There has been a sharp increase in the volume of people residing in private rented accommodation in retirement across much of the UK since 2012, new figures show.
The latest survey from the National Landlords Association (NLA) reveals that the number of retired private renters has increased by more than 200,000, or 13%, in the last four years, reflecting the fact that more people are turning to the private rented sector.
A breakdown of the data reveals that just 3% of the retired private renting population live in London, despite the fact that 17% of the nation’s retired population reside in private rented accommodation across the South East – the area with the highest proportion across the UK.
There are close to four times as many retired renters living in the North West at 15% compared to the North East at 4% and twice as many retirees rent property in the West Midlands at 8% compared to the East Midlands at 4%.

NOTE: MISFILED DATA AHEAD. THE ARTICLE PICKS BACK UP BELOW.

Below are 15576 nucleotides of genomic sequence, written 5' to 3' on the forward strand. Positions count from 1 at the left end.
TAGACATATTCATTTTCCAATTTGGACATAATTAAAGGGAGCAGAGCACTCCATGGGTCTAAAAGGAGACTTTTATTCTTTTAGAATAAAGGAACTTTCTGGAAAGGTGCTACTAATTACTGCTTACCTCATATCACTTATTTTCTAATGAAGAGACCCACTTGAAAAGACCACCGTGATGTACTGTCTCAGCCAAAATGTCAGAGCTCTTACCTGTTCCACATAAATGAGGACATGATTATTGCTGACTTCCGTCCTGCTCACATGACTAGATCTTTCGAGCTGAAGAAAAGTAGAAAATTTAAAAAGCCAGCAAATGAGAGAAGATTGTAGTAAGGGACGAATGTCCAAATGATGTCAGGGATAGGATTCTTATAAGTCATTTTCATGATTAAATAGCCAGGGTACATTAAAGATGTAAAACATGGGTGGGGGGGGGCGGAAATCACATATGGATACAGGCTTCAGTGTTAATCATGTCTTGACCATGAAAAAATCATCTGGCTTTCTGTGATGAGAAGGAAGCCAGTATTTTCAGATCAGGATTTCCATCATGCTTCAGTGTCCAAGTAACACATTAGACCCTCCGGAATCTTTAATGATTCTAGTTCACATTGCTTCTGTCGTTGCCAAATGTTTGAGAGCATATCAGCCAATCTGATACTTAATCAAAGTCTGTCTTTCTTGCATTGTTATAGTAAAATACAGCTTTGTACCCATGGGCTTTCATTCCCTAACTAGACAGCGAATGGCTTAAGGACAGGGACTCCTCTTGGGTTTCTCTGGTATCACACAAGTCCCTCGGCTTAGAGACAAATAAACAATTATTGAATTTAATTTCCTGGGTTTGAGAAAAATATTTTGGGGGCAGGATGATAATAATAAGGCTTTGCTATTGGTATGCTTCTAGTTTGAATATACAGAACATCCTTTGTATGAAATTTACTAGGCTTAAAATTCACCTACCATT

However, only 9% of landlords said that they currently let to retirees, down from 19% in 2012.
The findings from the research indicate that it could may soon become harder for those approaching retirement to find suitable rented accommodation in the future due to the general supply-demand imbalance in the market, according to Carolyn Uphill, chairman of the NLA.
She said: “More and more people are turning to private rented housing at every stage of their lives, including in retirement. Landlords appreciate the stability and assurances often provided by older households, but are finding it increasingly difficult to build businesses around the needs of potentially vulnerable tenants.
“Successive cuts to the welfare budget, uncertainty about pension provisions, and the devastating impact of the Government’s tax changes are likely to mean that private landlords will soon be unable provide homes in high cost areas like Central London for anyone without a well-paying job,’ she pointed out.
“As the proportion of retired renters continues to grow there’s a real worry that homes won’t be available in the private sector, forcing people to look further afield, leaving communities they have known and contributed to for decades.”